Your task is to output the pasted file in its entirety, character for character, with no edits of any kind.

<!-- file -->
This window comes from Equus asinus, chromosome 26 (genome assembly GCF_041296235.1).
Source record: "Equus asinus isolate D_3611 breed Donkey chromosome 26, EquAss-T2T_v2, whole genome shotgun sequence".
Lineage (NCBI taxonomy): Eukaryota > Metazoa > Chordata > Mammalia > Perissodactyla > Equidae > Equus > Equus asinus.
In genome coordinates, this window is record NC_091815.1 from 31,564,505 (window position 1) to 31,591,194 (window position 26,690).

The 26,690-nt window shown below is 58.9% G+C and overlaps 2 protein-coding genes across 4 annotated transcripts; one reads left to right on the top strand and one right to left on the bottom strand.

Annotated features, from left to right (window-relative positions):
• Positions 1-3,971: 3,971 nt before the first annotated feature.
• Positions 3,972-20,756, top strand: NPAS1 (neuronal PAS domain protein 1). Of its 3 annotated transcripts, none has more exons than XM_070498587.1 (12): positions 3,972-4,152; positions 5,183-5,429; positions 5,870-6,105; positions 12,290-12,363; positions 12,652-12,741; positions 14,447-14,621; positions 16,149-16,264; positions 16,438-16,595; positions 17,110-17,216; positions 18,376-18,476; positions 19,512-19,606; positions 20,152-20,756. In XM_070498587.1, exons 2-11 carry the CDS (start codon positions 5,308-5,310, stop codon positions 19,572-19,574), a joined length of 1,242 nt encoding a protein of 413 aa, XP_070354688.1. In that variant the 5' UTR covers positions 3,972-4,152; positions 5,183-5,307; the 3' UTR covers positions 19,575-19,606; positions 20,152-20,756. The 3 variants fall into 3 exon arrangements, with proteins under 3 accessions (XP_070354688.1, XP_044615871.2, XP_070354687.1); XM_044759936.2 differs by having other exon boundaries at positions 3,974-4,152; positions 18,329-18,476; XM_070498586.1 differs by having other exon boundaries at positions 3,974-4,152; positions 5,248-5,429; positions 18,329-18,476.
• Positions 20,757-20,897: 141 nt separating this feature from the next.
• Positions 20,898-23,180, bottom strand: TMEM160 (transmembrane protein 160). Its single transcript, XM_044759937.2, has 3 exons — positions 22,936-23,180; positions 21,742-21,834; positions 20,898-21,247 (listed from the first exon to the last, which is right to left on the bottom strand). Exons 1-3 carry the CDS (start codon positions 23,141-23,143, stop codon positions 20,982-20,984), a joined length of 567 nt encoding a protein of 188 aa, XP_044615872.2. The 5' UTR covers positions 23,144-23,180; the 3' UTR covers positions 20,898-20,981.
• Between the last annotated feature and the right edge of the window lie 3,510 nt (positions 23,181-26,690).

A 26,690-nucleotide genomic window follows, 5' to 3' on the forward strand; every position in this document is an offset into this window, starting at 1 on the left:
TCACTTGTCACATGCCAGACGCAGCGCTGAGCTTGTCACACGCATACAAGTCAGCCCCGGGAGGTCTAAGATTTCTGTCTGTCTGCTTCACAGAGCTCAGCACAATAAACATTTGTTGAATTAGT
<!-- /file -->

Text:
This window comes from Equus asinus, chromosome 26 (genome assembly GCF_041296235.1).
Source record: "Equus asinus isolate D_3611 breed Donkey chromosome 26, EquAss-T2T_v2, whole genome shotgun sequence".
Lineage (NCBI taxonomy): Eukaryota > Metazoa > Chordata > Mammalia > Perissodactyla > Equidae > Equus > Equus asinus.
In genome coordinates, this window is record NC_091815.1 from 31,564,505 (window position 1) to 31,591,194 (window position 26,690).

The 26,690-nt window shown below is 58.9% G+C and overlaps 2 protein-coding genes across 4 annotated transcripts; one reads left to right on the top strand and one right to left on the bottom strand.

Annotated features, from left to right (window-relative positions):
• Positions 1-3,971: 3,971 nt before the first annotated feature.
• Positions 3,972-20,756, top strand: NPAS1 (neuronal PAS domain protein 1). Of its 3 annotated transcripts, none has more exons than XM_070498587.1 (12): positions 3,972-4,152; positions 5,183-5,429; positions 5,870-6,105; positions 12,290-12,363; positions 12,652-12,741; positions 14,447-14,621; positions 16,149-16,264; positions 16,438-16,595; positions 17,110-17,216; positions 18,376-18,476; positions 19,512-19,606; positions 20,152-20,756. In XM_070498587.1, exons 2-11 carry the CDS (start codon positions 5,308-5,310, stop codon positions 19,572-19,574), a joined length of 1,242 nt encoding a protein of 413 aa, XP_070354688.1. In that variant the 5' UTR covers positions 3,972-4,152; positions 5,183-5,307; the 3' UTR covers positions 19,575-19,606; positions 20,152-20,756. The 3 variants fall into 3 exon arrangements, with proteins under 3 accessions (XP_070354688.1, XP_044615871.2, XP_070354687.1); XM_044759936.2 differs by having other exon boundaries at positions 3,974-4,152; positions 18,329-18,476; XM_070498586.1 differs by having other exon boundaries at positions 3,974-4,152; positions 5,248-5,429; positions 18,329-18,476.
• Positions 20,757-20,897: 141 nt separating this feature from the next.
• Positions 20,898-23,180, bottom strand: TMEM160 (transmembrane protein 160). Its single transcript, XM_044759937.2, has 3 exons — positions 22,936-23,180; positions 21,742-21,834; positions 20,898-21,247 (listed from the first exon to the last, which is right to left on the bottom strand). Exons 1-3 carry the CDS (start codon positions 23,141-23,143, stop codon positions 20,982-20,984), a joined length of 567 nt encoding a protein of 188 aa, XP_044615872.2. The 5' UTR covers positions 23,144-23,180; the 3' UTR covers positions 20,898-20,981.
• Between the last annotated feature and the right edge of the window lie 3,510 nt (positions 23,181-26,690).

A 26,690-nucleotide genomic window follows, 5' to 3' on the forward strand; every position in this document is an offset into this window, starting at 1 on the left:
TCACTTGTCACATGCCAGACGCAGCGCTGAGCTTGTCACACGCATACAAGTCAGCCCCGGGAGGTCTAAGATTTCTGTCTGTCTGCTTCACAGAGCTCAGCACAATAAACATTTGTTGAATTAGT